April 7, 2013

In Senate, gun laws will be 'a challenge'

Their constituents keep Maine’s Sens. Collins and King in the middle on stronger controls, but they are seen as potential swing votes.

By Kevin Miller kmiller@pressherald.com
Staff Writer

WASHINGTON - Rep. Mike Michaud is a Democrat who voted for President Obama's controversial health care law, supports legalizing same-sex marriage and is a dyed-in-the-wool labor union member.

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Sen. Susan Collins

Angus King
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Sen. Angus King


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When it comes to gun control, however, Michaud has an A-minus rating from the National Rifle Association.

Likewise, Maine Sen. Susan Collins is a moderate Republican known for crossing party lines and Sen. Angus King is an independent who caucuses with the Democrats. Yet both are unlikely to support the more far-reaching aspects of the gun control package pending before Congress.

Few political issues skew party labels as reliably as gun control. And Maine's congressional delegation in many ways epitomizes the challenge facing Obama and gun control advocates as they woo lawmakers with rural constituencies to support the first major federal gun laws in decades.

"It's been a significant challenge, there's no doubt," said Robert Spitzer, author of "The Politics of Gun Control" and chairman of the political science program at the State University of New York at Cortland. Like Maine and many other states, Spitzer's New York has a distinct urban-rural divide that leads to split delegations.

"My feeling from the very beginning after Newtown was it was going to be a tough haul for advocates for stronger laws because that's just how this issue is," Spitzer said.

The Senate is expected to take its first votes on various gun control proposals as early as this week, nearly four months after 20 first-graders and six elementary school staffers were shot to death in Newtown, Conn.

Gun control advocates need to pick up support from both Democrats and Republicans to reach the 60-vote threshold needed to advance legislation in the 100-seat Senate, so both King and Collins are regarded as potential swing votes.

The bill under consideration in the Senate will propose near-universal background checks on gun purchases -- including the type of private sales common in Maine -- and matching grants to schools to increase security and training. Collins is a primary co-sponsor of the school safety legislation.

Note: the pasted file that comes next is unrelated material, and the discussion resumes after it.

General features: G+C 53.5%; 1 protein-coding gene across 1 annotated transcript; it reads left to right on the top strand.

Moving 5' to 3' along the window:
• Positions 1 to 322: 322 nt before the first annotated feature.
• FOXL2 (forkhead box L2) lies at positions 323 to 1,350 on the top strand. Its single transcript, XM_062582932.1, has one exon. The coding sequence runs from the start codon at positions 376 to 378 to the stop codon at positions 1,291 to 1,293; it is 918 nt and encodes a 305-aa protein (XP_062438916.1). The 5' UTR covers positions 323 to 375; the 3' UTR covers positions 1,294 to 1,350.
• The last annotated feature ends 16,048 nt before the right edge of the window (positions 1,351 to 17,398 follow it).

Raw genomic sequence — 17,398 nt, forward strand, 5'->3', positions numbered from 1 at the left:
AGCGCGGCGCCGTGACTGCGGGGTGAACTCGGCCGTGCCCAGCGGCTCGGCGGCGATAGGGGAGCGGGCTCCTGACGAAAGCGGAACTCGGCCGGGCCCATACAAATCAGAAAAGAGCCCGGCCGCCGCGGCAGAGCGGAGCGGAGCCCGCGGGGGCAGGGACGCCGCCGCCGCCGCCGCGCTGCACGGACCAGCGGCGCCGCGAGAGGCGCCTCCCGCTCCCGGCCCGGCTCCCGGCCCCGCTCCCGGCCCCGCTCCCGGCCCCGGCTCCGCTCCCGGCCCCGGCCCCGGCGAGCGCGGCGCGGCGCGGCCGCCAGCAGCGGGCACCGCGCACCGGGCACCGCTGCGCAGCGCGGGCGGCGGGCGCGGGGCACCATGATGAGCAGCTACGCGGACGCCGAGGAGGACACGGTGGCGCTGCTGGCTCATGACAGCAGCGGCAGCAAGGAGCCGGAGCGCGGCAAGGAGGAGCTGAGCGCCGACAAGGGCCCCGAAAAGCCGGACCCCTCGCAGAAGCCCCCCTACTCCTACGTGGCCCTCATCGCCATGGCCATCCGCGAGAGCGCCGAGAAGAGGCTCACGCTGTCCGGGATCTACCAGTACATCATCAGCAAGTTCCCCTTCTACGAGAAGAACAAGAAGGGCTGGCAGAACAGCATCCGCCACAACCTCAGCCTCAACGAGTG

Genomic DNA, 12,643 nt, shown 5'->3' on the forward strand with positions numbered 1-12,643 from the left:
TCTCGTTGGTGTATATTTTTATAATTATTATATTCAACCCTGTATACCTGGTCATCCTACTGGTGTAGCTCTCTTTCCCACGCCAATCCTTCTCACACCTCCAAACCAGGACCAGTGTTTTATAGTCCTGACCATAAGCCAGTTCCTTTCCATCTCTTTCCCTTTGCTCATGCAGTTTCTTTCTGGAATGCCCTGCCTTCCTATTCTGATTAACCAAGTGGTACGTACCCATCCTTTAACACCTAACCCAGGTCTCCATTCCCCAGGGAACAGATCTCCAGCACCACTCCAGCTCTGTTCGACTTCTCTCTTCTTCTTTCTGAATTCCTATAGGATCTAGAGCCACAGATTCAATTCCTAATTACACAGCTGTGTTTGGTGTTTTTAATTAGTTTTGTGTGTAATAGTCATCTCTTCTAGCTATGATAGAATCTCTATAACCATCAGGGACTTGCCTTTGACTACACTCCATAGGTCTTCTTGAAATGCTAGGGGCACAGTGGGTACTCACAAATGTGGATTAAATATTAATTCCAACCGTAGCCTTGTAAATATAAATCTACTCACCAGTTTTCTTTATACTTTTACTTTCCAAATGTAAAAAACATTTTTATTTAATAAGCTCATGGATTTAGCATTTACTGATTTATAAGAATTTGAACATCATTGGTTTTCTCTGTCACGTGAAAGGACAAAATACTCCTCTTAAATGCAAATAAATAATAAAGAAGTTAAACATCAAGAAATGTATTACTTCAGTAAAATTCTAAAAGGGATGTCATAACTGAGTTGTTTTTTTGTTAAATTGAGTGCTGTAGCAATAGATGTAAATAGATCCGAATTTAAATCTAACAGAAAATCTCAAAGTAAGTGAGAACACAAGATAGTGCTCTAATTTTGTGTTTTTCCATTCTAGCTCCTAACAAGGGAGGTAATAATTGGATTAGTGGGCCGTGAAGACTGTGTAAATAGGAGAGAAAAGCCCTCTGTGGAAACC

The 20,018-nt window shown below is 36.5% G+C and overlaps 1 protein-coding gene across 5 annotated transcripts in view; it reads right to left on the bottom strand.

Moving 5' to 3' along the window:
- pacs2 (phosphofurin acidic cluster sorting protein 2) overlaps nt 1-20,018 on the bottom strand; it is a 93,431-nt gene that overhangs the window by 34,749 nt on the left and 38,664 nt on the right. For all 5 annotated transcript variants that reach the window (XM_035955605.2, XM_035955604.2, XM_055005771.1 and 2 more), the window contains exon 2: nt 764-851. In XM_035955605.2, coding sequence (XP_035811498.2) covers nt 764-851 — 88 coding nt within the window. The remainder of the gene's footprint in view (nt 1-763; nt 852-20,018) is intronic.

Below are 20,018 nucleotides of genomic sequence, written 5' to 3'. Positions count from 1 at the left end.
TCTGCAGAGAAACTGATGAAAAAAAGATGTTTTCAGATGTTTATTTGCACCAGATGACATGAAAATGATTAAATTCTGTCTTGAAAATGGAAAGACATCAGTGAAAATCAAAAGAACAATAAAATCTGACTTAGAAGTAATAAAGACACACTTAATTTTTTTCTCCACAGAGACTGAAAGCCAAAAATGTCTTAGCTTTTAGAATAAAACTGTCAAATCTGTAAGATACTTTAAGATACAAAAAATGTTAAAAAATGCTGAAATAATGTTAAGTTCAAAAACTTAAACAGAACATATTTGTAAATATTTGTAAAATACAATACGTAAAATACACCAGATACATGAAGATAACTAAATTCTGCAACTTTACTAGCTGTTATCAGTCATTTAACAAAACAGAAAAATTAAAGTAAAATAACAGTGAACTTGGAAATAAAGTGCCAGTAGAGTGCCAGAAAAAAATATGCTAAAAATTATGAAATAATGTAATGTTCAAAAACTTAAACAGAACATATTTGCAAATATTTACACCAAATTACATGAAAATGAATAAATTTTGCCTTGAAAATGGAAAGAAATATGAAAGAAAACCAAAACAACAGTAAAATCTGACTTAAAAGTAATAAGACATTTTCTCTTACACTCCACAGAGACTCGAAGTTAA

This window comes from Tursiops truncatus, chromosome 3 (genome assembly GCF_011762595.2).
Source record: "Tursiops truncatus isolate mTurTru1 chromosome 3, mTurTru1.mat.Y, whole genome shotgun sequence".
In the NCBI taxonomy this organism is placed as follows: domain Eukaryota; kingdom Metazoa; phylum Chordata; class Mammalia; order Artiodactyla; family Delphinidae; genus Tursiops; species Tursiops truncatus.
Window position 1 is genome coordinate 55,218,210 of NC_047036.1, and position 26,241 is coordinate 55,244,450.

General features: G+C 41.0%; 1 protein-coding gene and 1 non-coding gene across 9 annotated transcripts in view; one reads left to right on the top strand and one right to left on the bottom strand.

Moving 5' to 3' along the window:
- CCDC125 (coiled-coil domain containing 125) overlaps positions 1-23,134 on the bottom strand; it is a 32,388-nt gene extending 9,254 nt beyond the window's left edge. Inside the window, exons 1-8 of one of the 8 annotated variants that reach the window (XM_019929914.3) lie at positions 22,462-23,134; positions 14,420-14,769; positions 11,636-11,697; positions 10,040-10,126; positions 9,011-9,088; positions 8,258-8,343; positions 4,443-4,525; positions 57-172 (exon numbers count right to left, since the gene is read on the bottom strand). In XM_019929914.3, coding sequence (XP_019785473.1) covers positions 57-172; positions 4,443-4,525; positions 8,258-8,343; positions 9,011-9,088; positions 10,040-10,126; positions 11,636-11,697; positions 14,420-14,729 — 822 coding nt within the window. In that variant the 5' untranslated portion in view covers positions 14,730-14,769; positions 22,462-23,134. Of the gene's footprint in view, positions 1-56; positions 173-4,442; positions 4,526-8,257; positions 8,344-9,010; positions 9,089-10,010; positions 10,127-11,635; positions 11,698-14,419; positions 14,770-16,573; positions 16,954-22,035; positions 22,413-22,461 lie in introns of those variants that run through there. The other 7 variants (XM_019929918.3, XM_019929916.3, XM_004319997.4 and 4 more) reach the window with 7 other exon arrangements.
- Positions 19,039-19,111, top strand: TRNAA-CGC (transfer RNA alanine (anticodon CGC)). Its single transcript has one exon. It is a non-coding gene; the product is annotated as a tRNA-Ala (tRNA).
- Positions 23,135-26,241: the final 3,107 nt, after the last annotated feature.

Collins was also the lead Republican on proposals to stiffen penalties for gun traffickers and "straw purchasers" who buy a gun for someone who cannot legally purchase one. But both the background checks and the gun trafficking bills have come under scrutiny from the NRA and some lawmakers in recent weeks.

Some of the most ambitious proposals are unlikely to pass the Senate -- let alone the Republican-controlled House. A ban on the type of assault rifle used by the Newtown shooter, for instance, appears headed nowhere after King and several Democrats from gun-heavy states said they could not back it.

"Every time a weapon is (prohibited), the manufacturer makes slight changes to get around the ban," said Marge Kilkelly, a King adviser working with him on gun issues. "We have looked at this in so many different ways and we wanted to make sure it was enforceable."

Collins and King have also voiced support for requiring background checks on private, person-to-person firearm sales as well as at gun shows. But both want to see exemptions for transactions between family members. Collins and other Republicans have also questioned who would keep records of the background checks, while raising concerns about creating a de facto "national registry" of gun owners -- a concern dismissed by bill backers, who insist federal law already prohibits a registry.

"She has expressed concerns about the record-keeping provisions in the bill as proposed by Sen. (Chuck) Schumer," said Collins spokesman Kevin Kelley. "She has said she would support language to strengthen background checks, but she does believe that transfers among family members should be exempted unless there is reason to believe that the family member is prohibited from owning a firearm."

(Continued on page 2)

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Additional Photos

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Wayne and Judi Richardson of South Portland give Crystal Canney, communications director for Sen. Angus King, petitions with more than 6,000 signatures in support of federal gun controls at King’s Portland office on Friday. The Richardsons’ daughter Darien died in 2010 after being shot by an intruder in her apartment.

Gordon Chibroski / Staff Photographer


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